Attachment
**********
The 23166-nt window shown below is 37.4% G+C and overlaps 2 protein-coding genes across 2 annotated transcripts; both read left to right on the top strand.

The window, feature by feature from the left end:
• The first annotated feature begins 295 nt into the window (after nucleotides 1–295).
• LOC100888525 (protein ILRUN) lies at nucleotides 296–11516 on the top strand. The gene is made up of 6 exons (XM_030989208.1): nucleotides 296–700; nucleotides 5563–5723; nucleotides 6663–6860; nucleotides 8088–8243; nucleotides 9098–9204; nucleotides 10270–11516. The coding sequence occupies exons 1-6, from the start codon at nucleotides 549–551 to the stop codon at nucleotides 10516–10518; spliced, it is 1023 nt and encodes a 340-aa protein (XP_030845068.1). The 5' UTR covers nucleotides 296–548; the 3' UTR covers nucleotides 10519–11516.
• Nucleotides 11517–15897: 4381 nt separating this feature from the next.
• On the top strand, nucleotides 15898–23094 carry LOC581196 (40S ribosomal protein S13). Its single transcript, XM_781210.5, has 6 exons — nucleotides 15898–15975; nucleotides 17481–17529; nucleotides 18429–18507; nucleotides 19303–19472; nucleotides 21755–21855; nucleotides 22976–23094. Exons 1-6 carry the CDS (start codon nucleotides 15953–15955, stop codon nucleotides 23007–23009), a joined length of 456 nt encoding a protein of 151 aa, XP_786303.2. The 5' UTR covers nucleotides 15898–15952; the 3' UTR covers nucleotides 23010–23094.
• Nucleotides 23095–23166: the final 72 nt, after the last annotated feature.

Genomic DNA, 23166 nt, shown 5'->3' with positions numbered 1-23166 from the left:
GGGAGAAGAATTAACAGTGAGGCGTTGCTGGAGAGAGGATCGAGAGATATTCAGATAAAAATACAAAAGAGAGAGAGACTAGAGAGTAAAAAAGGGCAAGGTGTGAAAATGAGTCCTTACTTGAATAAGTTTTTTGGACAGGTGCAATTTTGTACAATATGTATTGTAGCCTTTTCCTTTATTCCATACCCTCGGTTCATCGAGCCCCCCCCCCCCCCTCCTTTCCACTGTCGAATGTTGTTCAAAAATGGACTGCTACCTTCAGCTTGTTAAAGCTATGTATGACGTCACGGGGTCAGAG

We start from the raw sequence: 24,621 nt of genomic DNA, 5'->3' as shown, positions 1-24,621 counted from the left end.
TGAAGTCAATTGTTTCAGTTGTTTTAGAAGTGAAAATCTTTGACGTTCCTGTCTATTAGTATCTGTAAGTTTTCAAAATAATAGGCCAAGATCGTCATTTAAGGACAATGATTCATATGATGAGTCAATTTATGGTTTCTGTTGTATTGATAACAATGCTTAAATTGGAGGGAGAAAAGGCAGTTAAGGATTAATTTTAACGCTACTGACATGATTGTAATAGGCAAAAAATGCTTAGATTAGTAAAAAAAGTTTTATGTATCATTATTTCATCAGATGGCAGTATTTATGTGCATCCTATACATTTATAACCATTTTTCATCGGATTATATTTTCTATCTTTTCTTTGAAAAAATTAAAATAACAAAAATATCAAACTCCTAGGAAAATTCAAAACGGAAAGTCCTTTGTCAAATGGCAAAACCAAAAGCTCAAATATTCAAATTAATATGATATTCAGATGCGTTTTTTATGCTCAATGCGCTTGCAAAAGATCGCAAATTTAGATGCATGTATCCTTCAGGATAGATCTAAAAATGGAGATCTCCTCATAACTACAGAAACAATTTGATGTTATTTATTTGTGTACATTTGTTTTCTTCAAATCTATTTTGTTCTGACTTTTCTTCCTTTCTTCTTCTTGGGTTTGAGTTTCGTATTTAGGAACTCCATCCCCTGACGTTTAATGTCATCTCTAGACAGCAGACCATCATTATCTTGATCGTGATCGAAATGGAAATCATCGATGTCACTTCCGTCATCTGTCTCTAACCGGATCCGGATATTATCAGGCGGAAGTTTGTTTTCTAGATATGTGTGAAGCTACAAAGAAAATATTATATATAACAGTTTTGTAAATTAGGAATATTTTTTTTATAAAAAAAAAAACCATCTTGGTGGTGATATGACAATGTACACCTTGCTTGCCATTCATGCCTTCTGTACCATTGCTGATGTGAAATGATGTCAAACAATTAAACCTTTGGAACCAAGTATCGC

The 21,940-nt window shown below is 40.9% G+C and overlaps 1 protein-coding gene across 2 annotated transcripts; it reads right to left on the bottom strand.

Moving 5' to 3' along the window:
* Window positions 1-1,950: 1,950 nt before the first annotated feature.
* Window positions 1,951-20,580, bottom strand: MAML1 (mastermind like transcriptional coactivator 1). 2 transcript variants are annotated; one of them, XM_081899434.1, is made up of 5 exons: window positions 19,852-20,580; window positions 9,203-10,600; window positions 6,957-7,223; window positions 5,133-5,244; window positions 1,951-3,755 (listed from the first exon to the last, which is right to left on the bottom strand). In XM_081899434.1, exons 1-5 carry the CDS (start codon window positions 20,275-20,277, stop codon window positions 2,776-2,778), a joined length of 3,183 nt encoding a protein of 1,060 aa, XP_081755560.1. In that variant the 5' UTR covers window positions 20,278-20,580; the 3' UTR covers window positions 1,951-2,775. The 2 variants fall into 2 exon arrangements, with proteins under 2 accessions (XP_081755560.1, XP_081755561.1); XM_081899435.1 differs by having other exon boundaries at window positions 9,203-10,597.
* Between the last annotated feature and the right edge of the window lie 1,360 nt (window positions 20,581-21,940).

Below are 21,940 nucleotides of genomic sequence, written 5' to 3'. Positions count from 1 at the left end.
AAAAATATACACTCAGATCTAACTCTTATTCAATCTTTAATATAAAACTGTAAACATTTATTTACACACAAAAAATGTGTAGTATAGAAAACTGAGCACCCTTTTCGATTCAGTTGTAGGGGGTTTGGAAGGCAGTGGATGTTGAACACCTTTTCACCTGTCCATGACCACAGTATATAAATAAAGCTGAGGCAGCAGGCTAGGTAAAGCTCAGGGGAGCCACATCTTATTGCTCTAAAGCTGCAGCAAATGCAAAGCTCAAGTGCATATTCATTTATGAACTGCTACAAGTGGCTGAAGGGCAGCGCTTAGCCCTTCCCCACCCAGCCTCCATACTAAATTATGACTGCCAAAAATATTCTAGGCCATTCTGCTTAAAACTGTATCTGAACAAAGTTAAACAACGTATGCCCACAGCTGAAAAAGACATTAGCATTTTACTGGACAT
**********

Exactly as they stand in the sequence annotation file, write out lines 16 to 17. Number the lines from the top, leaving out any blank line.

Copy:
* Between the last annotated feature and the right edge of the window lie 1,360 nt (window positions 20,581-21,940).

Below are 21,940 nucleotides of genomic sequence, written 5' to 3'. Positions count from 1 at the left end.